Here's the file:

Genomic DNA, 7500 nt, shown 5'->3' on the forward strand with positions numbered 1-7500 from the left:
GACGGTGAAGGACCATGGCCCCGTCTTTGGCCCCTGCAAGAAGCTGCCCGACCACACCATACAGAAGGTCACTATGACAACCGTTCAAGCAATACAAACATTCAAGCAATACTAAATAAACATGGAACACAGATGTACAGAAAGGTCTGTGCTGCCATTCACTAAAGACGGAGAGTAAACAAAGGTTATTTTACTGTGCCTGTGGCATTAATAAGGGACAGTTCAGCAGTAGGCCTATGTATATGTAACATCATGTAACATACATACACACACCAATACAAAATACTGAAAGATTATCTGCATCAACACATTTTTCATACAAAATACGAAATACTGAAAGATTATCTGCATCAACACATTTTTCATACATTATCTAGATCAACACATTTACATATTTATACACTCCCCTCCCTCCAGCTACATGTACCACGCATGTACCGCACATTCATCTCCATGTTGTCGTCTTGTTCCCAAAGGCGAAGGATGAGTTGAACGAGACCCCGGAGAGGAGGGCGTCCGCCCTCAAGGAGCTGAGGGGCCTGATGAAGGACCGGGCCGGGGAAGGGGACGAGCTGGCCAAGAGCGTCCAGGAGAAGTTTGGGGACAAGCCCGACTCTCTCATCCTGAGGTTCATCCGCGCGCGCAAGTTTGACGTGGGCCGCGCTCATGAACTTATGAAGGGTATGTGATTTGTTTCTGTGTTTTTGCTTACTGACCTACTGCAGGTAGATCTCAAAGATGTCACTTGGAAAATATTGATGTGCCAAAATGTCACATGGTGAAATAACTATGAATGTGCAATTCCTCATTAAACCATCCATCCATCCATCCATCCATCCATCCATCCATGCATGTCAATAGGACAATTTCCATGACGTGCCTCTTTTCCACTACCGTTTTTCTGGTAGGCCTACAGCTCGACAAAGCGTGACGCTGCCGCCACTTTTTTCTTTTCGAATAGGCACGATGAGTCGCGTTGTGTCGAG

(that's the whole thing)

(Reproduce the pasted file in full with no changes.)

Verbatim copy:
Genomic DNA, 7500 nt, shown 5'->3' on the forward strand with positions numbered 1-7500 from the left:
GACGGTGAAGGACCATGGCCCCGTCTTTGGCCCCTGCAAGAAGCTGCCCGACCACACCATACAGAAGGTCACTATGACAACCGTTCAAGCAATACAAACATTCAAGCAATACTAAATAAACATGGAACACAGATGTACAGAAAGGTCTGTGCTGCCATTCACTAAAGACGGAGAGTAAACAAAGGTTATTTTACTGTGCCTGTGGCATTAATAAGGGACAGTTCAGCAGTAGGCCTATGTATATGTAACATCATGTAACATACATACACACACCAATACAAAATACTGAAAGATTATCTGCATCAACACATTTTTCATACAAAATACGAAATACTGAAAGATTATCTGCATCAACACATTTTTCATACATTATCTAGATCAACACATTTACATATTTATACACTCCCCTCCCTCCAGCTACATGTACCACGCATGTACCGCACATTCATCTCCATGTTGTCGTCTTGTTCCCAAAGGCGAAGGATGAGTTGAACGAGACCCCGGAGAGGAGGGCGTCCGCCCTCAAGGAGCTGAGGGGCCTGATGAAGGACCGGGCCGGGGAAGGGGACGAGCTGGCCAAGAGCGTCCAGGAGAAGTTTGGGGACAAGCCCGACTCTCTCATCCTGAGGTTCATCCGCGCGCGCAAGTTTGACGTGGGCCGCGCTCATGAACTTATGAAGGGTATGTGATTTGTTTCTGTGTTTTTGCTTACTGACCTACTGCAGGTAGATCTCAAAGATGTCACTTGGAAAATATTGATGTGCCAAAATGTCACATGGTGAAATAACTATGAATGTGCAATTCCTCATTAAACCATCCATCCATCCATCCATCCATCCATCCATCCATGCATGTCAATAGGACAATTTCCATGACGTGCCTCTTTTCCACTACCGTTTTTCTGGTAGGCCTACAGCTCGACAAAGCGTGACGCTGCCGCCACTTTTTTCTTTTCGAATAGGCACGATGAGTCGCGTTGTGTCGAG